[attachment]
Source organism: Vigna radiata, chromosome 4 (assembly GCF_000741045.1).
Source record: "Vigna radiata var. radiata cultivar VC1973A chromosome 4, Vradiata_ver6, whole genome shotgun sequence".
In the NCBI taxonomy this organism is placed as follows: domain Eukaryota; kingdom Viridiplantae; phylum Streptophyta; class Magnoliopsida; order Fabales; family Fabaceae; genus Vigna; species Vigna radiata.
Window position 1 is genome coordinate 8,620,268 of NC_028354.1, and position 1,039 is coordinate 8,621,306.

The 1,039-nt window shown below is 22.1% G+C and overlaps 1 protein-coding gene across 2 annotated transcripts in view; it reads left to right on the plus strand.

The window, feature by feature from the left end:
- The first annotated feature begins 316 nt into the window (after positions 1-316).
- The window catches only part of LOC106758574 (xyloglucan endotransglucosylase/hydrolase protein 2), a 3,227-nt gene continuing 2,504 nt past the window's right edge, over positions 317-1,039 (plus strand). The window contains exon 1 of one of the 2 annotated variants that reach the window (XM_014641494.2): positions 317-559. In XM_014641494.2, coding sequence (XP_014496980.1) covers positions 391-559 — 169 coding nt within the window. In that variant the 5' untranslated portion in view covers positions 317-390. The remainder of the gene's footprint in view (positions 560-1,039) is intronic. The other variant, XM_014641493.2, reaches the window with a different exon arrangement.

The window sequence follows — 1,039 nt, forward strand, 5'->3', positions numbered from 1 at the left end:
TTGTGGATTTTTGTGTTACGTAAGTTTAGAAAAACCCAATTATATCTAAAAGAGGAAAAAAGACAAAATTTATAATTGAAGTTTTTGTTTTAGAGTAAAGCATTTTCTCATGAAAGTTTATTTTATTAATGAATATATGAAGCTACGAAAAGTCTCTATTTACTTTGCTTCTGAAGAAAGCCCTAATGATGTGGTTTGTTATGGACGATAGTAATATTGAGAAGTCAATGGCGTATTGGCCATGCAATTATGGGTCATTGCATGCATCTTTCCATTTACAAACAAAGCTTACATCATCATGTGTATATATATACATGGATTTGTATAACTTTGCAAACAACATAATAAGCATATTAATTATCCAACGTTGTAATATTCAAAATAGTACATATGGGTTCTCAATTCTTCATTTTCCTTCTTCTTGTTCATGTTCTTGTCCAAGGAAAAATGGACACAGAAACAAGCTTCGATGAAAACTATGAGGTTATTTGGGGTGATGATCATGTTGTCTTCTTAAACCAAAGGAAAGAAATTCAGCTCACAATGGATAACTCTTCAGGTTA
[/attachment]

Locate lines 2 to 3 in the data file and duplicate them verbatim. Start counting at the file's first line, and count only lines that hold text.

Source record: "Vigna radiata var. radiata cultivar VC1973A chromosome 4, Vradiata_ver6, whole genome shotgun sequence".
In the NCBI taxonomy this organism is placed as follows: domain Eukaryota; kingdom Viridiplantae; phylum Streptophyta; class Magnoliopsida; order Fabales; family Fabaceae; genus Vigna; species Vigna radiata.